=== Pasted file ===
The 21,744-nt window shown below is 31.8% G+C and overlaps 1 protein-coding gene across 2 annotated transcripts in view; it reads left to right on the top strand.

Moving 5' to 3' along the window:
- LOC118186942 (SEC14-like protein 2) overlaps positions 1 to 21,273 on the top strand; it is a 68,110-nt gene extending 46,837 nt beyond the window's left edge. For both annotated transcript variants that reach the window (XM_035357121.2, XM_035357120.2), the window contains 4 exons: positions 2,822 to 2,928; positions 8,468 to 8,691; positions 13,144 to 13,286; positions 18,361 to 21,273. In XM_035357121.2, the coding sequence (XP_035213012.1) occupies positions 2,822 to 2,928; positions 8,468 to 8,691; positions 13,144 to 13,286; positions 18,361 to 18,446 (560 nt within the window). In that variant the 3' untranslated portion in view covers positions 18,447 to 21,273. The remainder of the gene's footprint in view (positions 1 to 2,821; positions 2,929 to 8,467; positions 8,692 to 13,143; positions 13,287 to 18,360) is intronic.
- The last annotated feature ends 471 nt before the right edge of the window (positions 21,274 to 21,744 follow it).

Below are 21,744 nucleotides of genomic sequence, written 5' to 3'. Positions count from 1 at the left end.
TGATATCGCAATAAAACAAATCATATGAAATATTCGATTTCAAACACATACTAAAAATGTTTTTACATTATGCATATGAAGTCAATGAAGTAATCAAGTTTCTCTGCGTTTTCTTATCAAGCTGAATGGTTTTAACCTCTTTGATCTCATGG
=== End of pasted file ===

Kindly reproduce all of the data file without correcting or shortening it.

The 21,744-nt window shown below is 31.8% G+C and overlaps 1 protein-coding gene across 2 annotated transcripts in view; it reads left to right on the top strand.

Moving 5' to 3' along the window:
- LOC118186942 (SEC14-like protein 2) overlaps positions 1 to 21,273 on the top strand; it is a 68,110-nt gene extending 46,837 nt beyond the window's left edge. For both annotated transcript variants that reach the window (XM_035357121.2, XM_035357120.2), the window contains 4 exons: positions 2,822 to 2,928; positions 8,468 to 8,691; positions 13,144 to 13,286; positions 18,361 to 21,273. In XM_035357121.2, the coding sequence (XP_035213012.1) occupies positions 2,822 to 2,928; positions 8,468 to 8,691; positions 13,144 to 13,286; positions 18,361 to 18,446 (560 nt within the window). In that variant the 3' untranslated portion in view covers positions 18,447 to 21,273. The remainder of the gene's footprint in view (positions 1 to 2,821; positions 2,929 to 8,467; positions 8,692 to 13,143; positions 13,287 to 18,360) is intronic.
- The last annotated feature ends 471 nt before the right edge of the window (positions 21,274 to 21,744 follow it).

Below are 21,744 nucleotides of genomic sequence, written 5' to 3'. Positions count from 1 at the left end.
TGATATCGCAATAAAACAAATCATATGAAATATTCGATTTCAAACACATACTAAAAATGTTTTTACATTATGCATATGAAGTCAATGAAGTAATCAAGTTTCTCTGCGTTTTCTTATCAAGCTGAATGGTTTTAACCTCTTTGATCTCATGG